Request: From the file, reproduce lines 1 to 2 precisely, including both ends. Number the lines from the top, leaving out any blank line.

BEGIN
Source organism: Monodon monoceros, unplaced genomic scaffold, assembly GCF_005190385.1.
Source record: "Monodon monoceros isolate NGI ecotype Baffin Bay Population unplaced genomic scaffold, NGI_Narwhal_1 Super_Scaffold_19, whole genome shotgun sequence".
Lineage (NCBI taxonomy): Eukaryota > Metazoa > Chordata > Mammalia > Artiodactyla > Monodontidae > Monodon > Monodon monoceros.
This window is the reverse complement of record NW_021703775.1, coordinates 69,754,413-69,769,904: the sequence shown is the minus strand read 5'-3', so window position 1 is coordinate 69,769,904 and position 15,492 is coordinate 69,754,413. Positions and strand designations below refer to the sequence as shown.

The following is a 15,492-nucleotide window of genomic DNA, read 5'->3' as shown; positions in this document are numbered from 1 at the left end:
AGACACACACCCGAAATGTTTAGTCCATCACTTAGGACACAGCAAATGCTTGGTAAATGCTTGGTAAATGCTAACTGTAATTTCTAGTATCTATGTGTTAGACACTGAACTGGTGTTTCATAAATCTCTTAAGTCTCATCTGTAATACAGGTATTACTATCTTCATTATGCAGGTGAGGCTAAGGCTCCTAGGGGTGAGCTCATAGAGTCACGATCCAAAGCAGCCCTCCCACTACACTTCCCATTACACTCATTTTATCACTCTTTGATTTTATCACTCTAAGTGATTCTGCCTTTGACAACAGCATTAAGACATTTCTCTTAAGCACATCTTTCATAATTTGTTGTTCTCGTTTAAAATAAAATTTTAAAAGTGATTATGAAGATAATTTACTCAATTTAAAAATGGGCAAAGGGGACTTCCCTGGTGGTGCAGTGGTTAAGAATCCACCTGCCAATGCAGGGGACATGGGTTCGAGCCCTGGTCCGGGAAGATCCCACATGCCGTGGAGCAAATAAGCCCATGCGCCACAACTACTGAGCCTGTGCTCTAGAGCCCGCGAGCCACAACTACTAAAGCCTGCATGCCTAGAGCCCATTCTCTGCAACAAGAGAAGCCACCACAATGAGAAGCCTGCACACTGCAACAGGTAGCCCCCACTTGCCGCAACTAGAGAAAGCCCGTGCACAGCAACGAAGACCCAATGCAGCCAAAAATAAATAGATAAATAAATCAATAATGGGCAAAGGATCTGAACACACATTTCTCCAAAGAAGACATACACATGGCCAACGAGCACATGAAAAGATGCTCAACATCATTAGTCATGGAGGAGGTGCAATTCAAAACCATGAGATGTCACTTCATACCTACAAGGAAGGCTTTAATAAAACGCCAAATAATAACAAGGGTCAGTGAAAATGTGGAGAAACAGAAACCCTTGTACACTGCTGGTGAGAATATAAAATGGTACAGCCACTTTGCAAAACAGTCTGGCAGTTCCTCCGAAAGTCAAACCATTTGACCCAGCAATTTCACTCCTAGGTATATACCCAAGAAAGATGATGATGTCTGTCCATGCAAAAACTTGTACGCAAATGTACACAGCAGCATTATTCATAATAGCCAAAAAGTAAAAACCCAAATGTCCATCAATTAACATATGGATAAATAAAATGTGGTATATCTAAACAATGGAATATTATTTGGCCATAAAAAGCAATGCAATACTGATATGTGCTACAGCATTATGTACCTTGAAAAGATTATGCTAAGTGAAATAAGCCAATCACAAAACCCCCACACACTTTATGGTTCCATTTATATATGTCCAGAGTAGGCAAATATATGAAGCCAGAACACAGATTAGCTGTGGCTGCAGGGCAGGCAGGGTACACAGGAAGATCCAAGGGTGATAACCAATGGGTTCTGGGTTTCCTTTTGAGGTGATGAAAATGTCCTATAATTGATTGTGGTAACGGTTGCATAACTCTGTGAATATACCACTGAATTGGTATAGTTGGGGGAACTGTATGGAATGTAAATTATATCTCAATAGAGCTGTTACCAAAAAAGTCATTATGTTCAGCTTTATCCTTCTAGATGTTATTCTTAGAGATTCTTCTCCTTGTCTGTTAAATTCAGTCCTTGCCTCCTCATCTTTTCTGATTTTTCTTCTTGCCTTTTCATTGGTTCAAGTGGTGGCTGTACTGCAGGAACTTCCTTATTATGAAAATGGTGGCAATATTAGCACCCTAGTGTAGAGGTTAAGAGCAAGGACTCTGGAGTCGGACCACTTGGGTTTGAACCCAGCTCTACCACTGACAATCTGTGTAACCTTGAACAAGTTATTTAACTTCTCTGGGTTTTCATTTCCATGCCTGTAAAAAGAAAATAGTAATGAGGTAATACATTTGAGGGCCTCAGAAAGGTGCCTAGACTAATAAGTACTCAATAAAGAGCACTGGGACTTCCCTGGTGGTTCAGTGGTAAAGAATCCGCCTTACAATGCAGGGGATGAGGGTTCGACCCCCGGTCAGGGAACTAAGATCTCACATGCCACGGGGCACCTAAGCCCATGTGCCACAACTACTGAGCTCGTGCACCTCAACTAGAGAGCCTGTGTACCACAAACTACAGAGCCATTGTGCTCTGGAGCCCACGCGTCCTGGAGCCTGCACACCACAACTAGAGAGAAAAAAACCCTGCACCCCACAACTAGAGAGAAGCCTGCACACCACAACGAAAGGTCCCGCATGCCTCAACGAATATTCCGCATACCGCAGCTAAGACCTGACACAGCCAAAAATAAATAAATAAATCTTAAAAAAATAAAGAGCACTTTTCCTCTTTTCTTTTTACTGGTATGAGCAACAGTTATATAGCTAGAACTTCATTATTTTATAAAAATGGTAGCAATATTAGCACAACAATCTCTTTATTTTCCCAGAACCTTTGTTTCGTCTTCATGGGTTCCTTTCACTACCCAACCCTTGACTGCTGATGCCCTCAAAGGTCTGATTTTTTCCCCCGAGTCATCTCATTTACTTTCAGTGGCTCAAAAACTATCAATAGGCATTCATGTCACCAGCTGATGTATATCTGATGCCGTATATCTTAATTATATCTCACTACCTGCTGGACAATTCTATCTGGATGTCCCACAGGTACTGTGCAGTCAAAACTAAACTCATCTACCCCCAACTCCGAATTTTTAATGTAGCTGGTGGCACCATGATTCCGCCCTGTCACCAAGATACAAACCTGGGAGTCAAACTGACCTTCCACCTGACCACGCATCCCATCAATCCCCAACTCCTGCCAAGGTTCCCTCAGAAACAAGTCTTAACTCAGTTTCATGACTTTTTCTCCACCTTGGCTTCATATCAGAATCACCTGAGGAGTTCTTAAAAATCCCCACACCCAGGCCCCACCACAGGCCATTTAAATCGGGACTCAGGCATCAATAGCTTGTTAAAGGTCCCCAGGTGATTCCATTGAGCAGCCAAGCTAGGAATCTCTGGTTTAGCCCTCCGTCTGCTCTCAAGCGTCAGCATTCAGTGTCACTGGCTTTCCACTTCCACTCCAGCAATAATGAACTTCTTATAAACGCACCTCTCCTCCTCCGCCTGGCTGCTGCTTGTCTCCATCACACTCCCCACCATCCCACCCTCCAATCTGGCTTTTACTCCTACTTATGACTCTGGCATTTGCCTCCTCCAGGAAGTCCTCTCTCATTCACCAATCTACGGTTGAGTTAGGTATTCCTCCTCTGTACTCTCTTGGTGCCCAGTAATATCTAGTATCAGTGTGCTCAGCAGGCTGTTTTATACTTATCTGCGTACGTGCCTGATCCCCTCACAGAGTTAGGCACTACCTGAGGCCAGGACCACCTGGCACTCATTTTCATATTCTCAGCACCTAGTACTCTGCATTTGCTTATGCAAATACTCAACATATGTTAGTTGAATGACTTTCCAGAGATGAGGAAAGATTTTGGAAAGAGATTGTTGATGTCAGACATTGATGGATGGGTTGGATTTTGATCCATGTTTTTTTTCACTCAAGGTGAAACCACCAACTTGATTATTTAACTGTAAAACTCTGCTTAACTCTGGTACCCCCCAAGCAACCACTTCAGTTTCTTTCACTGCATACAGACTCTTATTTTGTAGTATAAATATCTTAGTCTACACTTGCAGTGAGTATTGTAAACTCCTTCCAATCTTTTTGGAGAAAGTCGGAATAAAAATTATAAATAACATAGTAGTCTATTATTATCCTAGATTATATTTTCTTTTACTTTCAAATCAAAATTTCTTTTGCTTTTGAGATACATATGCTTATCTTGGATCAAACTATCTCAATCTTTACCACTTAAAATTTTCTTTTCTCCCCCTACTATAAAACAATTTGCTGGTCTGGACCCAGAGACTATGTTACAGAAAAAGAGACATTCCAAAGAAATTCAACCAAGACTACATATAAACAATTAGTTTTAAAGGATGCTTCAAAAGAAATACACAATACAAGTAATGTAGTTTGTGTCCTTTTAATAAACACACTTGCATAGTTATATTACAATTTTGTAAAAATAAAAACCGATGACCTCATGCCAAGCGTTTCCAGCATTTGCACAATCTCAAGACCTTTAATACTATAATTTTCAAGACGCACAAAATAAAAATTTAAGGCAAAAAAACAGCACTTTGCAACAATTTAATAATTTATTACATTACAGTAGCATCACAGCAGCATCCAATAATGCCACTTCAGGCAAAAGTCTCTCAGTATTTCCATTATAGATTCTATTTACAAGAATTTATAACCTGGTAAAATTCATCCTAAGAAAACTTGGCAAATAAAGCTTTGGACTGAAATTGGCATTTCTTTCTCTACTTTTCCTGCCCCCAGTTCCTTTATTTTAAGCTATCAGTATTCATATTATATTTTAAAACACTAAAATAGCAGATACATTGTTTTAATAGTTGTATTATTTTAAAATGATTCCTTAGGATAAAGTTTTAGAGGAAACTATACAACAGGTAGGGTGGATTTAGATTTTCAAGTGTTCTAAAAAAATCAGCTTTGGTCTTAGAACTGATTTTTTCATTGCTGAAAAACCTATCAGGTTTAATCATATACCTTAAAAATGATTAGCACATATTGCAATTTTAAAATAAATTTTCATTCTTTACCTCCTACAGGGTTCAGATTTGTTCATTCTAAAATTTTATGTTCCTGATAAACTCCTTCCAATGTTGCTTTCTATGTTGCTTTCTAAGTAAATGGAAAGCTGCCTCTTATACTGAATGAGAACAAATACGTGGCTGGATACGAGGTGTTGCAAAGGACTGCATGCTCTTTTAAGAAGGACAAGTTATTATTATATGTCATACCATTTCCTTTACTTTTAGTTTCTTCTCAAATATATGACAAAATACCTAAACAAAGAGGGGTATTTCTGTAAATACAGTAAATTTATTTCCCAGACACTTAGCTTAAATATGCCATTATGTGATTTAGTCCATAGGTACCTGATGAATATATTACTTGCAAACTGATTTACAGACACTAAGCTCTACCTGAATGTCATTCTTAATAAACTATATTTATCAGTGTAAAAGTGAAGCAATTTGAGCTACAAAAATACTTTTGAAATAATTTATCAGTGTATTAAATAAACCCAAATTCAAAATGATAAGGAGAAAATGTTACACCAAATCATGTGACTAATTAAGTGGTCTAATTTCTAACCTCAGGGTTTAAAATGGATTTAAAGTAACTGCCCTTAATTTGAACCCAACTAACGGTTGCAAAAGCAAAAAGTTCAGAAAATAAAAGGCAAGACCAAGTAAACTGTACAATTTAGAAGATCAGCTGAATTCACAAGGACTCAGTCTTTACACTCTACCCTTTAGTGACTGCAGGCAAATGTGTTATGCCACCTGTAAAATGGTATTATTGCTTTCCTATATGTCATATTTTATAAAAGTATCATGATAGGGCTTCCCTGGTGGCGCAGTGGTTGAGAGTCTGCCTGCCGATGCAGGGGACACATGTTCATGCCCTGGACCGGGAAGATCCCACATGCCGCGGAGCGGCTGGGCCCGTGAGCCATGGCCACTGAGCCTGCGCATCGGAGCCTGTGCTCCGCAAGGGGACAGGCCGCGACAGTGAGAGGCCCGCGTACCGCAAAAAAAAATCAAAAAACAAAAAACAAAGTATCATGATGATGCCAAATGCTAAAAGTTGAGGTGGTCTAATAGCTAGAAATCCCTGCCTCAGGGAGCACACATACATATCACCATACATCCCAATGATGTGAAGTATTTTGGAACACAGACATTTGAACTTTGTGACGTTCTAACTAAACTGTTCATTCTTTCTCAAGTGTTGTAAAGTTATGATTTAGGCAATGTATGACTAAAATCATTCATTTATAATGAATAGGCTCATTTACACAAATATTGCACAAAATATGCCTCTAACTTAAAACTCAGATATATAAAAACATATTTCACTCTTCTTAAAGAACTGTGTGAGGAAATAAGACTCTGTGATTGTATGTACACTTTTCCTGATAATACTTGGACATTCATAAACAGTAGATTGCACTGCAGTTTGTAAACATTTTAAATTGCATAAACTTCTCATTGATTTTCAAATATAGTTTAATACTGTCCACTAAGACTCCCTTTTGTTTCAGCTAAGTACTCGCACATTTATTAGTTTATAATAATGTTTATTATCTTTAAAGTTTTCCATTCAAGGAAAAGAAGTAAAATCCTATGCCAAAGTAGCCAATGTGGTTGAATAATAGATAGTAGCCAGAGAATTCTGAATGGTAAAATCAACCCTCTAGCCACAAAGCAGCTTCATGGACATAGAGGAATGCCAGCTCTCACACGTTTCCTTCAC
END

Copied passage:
Source organism: Monodon monoceros, unplaced genomic scaffold, assembly GCF_005190385.1.
Source record: "Monodon monoceros isolate NGI ecotype Baffin Bay Population unplaced genomic scaffold, NGI_Narwhal_1 Super_Scaffold_19, whole genome shotgun sequence".